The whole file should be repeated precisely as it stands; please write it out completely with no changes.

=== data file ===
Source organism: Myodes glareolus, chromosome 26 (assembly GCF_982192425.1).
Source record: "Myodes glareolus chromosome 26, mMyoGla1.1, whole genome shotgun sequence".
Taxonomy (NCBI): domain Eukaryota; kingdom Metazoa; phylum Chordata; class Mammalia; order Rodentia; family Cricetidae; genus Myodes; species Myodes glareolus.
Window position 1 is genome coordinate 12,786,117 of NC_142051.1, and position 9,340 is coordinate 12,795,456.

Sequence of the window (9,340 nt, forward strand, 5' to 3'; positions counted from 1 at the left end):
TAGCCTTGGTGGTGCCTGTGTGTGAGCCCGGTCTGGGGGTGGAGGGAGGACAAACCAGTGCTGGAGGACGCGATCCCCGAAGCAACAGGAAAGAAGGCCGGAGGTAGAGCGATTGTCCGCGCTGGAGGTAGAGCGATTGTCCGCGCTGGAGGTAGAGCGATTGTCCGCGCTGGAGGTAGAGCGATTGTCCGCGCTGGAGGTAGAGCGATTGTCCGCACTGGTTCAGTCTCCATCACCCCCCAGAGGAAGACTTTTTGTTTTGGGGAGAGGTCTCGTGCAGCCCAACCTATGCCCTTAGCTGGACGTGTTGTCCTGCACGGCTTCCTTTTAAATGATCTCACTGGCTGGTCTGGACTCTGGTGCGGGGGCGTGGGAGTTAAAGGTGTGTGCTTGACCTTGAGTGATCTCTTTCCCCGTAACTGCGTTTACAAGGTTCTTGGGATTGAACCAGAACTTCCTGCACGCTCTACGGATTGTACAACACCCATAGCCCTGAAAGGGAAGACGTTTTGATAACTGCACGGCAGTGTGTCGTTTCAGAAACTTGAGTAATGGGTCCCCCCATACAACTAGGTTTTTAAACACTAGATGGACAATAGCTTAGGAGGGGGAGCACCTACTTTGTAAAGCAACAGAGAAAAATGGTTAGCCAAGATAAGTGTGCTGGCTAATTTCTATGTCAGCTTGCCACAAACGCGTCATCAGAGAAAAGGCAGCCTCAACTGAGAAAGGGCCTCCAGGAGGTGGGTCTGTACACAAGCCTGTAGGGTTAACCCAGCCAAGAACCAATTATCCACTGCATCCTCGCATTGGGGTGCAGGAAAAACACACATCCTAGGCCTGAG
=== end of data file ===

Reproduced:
Source organism: Myodes glareolus, chromosome 26 (assembly GCF_982192425.1).
Source record: "Myodes glareolus chromosome 26, mMyoGla1.1, whole genome shotgun sequence".
Taxonomy (NCBI): domain Eukaryota; kingdom Metazoa; phylum Chordata; class Mammalia; order Rodentia; family Cricetidae; genus Myodes; species Myodes glareolus.
Window position 1 is genome coordinate 12,786,117 of NC_142051.1, and position 9,340 is coordinate 12,795,456.

Sequence of the window (9,340 nt, forward strand, 5' to 3'; positions counted from 1 at the left end):
TAGCCTTGGTGGTGCCTGTGTGTGAGCCCGGTCTGGGGGTGGAGGGAGGACAAACCAGTGCTGGAGGACGCGATCCCCGAAGCAACAGGAAAGAAGGCCGGAGGTAGAGCGATTGTCCGCGCTGGAGGTAGAGCGATTGTCCGCGCTGGAGGTAGAGCGATTGTCCGCGCTGGAGGTAGAGCGATTGTCCGCGCTGGAGGTAGAGCGATTGTCCGCACTGGTTCAGTCTCCATCACCCCCCAGAGGAAGACTTTTTGTTTTGGGGAGAGGTCTCGTGCAGCCCAACCTATGCCCTTAGCTGGACGTGTTGTCCTGCACGGCTTCCTTTTAAATGATCTCACTGGCTGGTCTGGACTCTGGTGCGGGGGCGTGGGAGTTAAAGGTGTGTGCTTGACCTTGAGTGATCTCTTTCCCCGTAACTGCGTTTACAAGGTTCTTGGGATTGAACCAGAACTTCCTGCACGCTCTACGGATTGTACAACACCCATAGCCCTGAAAGGGAAGACGTTTTGATAACTGCACGGCAGTGTGTCGTTTCAGAAACTTGAGTAATGGGTCCCCCCATACAACTAGGTTTTTAAACACTAGATGGACAATAGCTTAGGAGGGGGAGCACCTACTTTGTAAAGCAACAGAGAAAAATGGTTAGCCAAGATAAGTGTGCTGGCTAATTTCTATGTCAGCTTGCCACAAACGCGTCATCAGAGAAAAGGCAGCCTCAACTGAGAAAGGGCCTCCAGGAGGTGGGTCTGTACACAAGCCTGTAGGGTTAACCCAGCCAAGAACCAATTATCCACTGCATCCTCGCATTGGGGTGCAGGAAAAACACACATCCTAGGCCTGAG